The Art of Storytelling is as much book about storytelling as it is a textbook - including step by step by step instructions and practical exercises throughout for the student, whether in the classroom or as an independent learner, to experience each of the 13/14 steps outlined in the book.    

The steps are divided into three parts:
  1. Steps to Crafting A Captivating Story
  2. Tools for Presenting A Captivating Story
  3. Bible Telling

Each steps includes three kinds of instruction.  They begin with the principles - some with more details than others, but specific guidance is provided in carrying out each step.  This is followed by an example illustrating how the author has applied the principles of the step - including the occasional misstep that he found in preparing the story for presentation.  The author follows the preparation of a single story throughout the book.  Finally, a number of practical exercises complete each chapter, as mentioned earlier - practical exercises that can be used by the teacher in a formal classroom or by the independent learner of the storytelling experience.
I would like to see this book be adopted as a required ancillary text in the seminary homiletics classroom - where each student must prepare at least one narrative sermon.  I would require the book as part of the education of every student in a speech course as well.  Storytelling is not just a formal activity for the professional speaker, but a skill that would be of use to every parent, grandparent, aunt, and uncle.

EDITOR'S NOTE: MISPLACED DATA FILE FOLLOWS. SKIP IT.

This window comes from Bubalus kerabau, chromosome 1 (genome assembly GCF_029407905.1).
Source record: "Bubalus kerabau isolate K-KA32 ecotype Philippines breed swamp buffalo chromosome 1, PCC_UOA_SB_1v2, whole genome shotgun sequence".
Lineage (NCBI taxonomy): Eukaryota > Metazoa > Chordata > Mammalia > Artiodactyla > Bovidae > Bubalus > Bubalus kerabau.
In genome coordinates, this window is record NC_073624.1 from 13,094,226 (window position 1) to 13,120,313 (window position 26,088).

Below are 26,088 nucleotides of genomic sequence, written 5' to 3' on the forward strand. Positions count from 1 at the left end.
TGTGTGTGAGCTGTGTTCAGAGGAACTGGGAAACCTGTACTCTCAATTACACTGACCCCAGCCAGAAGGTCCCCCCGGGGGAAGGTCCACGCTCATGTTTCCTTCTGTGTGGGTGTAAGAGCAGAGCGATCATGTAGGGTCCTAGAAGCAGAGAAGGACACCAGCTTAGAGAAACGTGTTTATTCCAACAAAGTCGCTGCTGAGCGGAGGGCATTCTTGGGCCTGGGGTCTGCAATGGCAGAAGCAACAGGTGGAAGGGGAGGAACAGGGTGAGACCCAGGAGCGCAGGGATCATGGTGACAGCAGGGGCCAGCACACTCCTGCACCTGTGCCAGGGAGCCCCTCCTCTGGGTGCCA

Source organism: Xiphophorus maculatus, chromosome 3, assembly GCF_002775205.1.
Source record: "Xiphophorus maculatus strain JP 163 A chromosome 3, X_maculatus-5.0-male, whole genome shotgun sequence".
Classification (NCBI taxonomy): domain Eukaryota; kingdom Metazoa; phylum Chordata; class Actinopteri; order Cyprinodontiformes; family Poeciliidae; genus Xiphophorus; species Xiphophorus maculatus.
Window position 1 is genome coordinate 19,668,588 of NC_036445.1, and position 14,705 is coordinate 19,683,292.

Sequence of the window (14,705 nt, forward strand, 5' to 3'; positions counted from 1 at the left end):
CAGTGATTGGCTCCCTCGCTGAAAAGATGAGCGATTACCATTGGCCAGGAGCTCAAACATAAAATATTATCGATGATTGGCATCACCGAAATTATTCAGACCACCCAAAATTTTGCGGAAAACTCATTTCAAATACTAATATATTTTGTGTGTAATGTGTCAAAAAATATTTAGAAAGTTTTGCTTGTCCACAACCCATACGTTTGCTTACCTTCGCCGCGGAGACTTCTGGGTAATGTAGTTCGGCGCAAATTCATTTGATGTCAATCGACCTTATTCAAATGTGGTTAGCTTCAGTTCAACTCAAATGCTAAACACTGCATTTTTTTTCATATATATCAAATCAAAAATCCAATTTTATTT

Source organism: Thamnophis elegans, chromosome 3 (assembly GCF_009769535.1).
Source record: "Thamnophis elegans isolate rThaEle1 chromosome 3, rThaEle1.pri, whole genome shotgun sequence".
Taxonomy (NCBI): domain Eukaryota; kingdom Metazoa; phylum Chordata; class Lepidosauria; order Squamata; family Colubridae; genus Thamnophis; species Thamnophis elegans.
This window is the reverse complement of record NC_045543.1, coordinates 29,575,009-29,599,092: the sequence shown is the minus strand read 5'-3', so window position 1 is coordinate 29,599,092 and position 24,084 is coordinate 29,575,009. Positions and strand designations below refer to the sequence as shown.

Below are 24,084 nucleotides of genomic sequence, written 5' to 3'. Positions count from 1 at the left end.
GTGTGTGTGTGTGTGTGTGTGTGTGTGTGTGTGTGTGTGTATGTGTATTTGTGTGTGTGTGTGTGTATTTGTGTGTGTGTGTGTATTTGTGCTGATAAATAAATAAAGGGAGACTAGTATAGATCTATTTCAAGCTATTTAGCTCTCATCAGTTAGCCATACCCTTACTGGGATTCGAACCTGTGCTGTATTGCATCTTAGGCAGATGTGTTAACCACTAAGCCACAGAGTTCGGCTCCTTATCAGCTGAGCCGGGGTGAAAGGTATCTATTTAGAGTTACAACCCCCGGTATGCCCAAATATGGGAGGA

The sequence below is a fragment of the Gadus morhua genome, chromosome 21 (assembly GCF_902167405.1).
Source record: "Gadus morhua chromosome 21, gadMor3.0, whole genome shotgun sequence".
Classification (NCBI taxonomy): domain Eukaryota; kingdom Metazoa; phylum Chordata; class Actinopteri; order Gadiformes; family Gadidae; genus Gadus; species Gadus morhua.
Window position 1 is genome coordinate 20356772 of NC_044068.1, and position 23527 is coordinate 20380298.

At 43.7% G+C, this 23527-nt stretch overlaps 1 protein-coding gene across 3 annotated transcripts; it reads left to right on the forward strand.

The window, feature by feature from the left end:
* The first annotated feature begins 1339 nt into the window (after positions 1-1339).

As the reader might perceive, I enjoyed my walk through this book.  The author’s own testimony  demonstrates its usefulness in the formal classroom; my own experience testifies to its usefulness for the independent learner.  Each of us can become a better storyteller - allow John Walsh to guide you on that experience.
This review is based on a free electronic copy provided by the publisher for the purpose of creating this review.  The opinions expressed are mine alone.  

No One To Trust - A Review

A Review

A book that has combined the best of Mission Impossible and In Plain Sight.  A newly married couple finds themselves threatened by a past that David Hackett, or was his name Kyle Abernathy, had not disclosed to his wife.  Now under the somewhat crippled watch of the U.S. Marshall Services Witness Protection Service, they must survive the assults which come from both friends and foes.

The David Hackett is a new believer, who in the midst of his family’s troubles, must learn to trust a God that he is only slowly beginning to understand.  His wife, whose faith is more deeply ingrained, must learn to trust a man who has lied to her - something that has not worked well in the past - And now?  Who knows?

The book will appeal to the believer as we see believers struggle with life’s challenges.  But the faith element is not so overwhelming that it will drive away those who are looking for a good thriller to read.  Though Ms. Eason is an accomplished writer, this is the first book that I have read from her.  I will hope to read more in the future.
This review is based on a free electronic copy provided by the publisher for the purpose of creating this review.  The opinions expressed are mine alone.